These warnings were tragically vindicated in Latin America, where the theories promoted by the Pabloites helped divert a whole layer of radicalized students and young workers away from the struggle to mobilize the working class against capitalism, and into suicidal armed struggles. These claimed thousands of lives, served to disorient the workers’ movement and helped pave the way to fascist-military dictatorships.
The overall impact of Castroism, and, even more decisively, that of the revisionist tendencies which promoted it, was to hold back the socialist revolution throughout the hemisphere.
In Venezuela, meanwhile, we are witnessing the death agony of chavismo and so-called 21st century socialism, in the increasingly violent confrontation between two rival sections of the national bourgeoisie, both of which fear, above all, a revolutionary eruption of the working class.
The same layers that promoted Castroism fostered illusions in the “Bolivarian revolution,” a bourgeois nationalist movement, based on the military. It has defended private property and, above all, the interests of finance capital in Venezuela for nearly two decades, and continues to do so as workers face unemployment and hunger.
Finally, this year has also seen the ultimate shipwreck of the Workers Party of Brazil, with the impeachment of Dilma Rousseff and the consolidation, by her former political allies, of the most right-wing government since the end of the military dictatorship.
If the PT has paved the way to the present situation, it must also be said that the collection of pseudo-left organizations, which played a pivotal role in founding and promoting the PT, themselves bear political responsibility for the sharp dangers now confronting the Brazilian working class.
The leading role in this political project was played by the same organizations that had broken with the Trotskyist movement in the 1960s, to embrace Castroism.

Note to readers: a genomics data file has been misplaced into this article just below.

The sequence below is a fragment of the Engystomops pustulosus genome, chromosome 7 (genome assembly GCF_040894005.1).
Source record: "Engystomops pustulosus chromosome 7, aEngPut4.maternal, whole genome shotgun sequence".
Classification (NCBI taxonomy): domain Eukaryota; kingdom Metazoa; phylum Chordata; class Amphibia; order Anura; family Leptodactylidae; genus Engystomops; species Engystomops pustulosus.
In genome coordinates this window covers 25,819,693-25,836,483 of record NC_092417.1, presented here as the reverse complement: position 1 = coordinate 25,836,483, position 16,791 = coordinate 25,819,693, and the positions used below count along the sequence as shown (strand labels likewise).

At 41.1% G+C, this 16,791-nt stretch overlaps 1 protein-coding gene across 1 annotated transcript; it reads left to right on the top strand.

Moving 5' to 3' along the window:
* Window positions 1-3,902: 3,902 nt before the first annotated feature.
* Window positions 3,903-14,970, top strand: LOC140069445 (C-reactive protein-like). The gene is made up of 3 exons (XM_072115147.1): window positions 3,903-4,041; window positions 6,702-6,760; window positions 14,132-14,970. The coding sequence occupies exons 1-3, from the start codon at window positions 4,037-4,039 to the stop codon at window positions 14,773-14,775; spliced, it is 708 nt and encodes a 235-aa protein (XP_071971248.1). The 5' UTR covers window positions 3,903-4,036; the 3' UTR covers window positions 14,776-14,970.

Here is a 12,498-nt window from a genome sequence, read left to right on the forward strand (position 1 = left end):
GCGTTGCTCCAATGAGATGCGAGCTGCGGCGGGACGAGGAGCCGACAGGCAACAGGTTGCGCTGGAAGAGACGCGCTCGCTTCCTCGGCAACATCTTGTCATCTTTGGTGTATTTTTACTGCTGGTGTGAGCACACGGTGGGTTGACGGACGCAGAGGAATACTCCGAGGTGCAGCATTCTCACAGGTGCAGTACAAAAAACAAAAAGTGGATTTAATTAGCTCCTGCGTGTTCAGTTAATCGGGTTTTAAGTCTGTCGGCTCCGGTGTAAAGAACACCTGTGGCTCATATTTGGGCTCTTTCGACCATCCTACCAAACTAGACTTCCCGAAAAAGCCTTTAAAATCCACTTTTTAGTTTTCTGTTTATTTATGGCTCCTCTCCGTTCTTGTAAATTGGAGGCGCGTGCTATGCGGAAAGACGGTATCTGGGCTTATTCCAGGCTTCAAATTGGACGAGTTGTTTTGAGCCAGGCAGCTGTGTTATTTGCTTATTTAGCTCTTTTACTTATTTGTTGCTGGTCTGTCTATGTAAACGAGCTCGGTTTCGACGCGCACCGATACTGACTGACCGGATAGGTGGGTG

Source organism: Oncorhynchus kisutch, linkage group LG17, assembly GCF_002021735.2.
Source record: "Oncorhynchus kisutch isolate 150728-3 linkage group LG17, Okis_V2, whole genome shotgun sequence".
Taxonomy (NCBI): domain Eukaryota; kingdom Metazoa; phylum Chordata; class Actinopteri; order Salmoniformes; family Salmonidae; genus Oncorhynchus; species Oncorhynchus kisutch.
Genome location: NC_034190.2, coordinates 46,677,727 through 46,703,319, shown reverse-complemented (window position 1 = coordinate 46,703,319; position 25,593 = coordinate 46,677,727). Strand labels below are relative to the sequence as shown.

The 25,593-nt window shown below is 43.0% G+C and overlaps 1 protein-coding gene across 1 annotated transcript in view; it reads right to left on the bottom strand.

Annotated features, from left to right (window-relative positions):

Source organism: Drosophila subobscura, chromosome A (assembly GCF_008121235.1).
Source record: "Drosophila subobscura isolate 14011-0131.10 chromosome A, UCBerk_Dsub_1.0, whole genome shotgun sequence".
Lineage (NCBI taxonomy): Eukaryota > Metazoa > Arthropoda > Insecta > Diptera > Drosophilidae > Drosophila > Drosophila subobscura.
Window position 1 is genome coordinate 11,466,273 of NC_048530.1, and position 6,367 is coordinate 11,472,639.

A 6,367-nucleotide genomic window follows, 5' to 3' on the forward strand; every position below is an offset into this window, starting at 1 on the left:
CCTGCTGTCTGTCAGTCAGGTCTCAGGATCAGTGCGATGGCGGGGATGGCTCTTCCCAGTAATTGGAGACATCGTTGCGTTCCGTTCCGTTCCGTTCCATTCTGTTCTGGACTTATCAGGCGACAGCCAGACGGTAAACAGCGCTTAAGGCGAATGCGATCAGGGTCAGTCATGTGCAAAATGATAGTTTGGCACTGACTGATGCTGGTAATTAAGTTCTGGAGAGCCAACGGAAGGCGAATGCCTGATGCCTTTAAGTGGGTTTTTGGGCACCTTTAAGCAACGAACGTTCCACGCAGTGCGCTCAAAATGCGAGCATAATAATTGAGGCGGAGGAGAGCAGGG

In the waning days of the Brazilian military regime, under conditions of massive strikes and militant struggles by students, these same elements joined with sections of the union leadership, the Catholic Church and left academics to found the Workers Party. Once again, they had found a substitute for the building of a revolutionary party and the fight for socialist consciousness in the working class. The PT was to provide a unique Brazilian parliamentary road to socialism. The dead end of that road has now been reached.
With the thorough discrediting of the Workers Party, all of these Pabloite and Morenoite groups are moving to the right, dedicating themselves to erecting a new political trap for the working class, along the lines of such “left” bourgeois parties as Syriza in Greece and Podemos in Spain.
Their efforts notwithstanding, an explosive development of the class struggle is on the agenda in Brazil and throughout Latin America.
In Brazil, Mexico, Argentina, Venezuela and throughout the continent, a successful struggle against the attacks now being carried out by native and international capital requires the independent political mobilization of the working class across Latin America and internationally. That is, it requires the fight to build a unified mass movement of the Latin American working class, together with the workers of North America, in a common struggle against finance capital and the transnational corporations that exploit them all.
The urgent question remains that of developing revolutionary leadership and political perspective. This requires the assimilation of the long history of struggle for Trotskyism, embodied in the International Committee of the Fourth International, and the building of its sections in every country.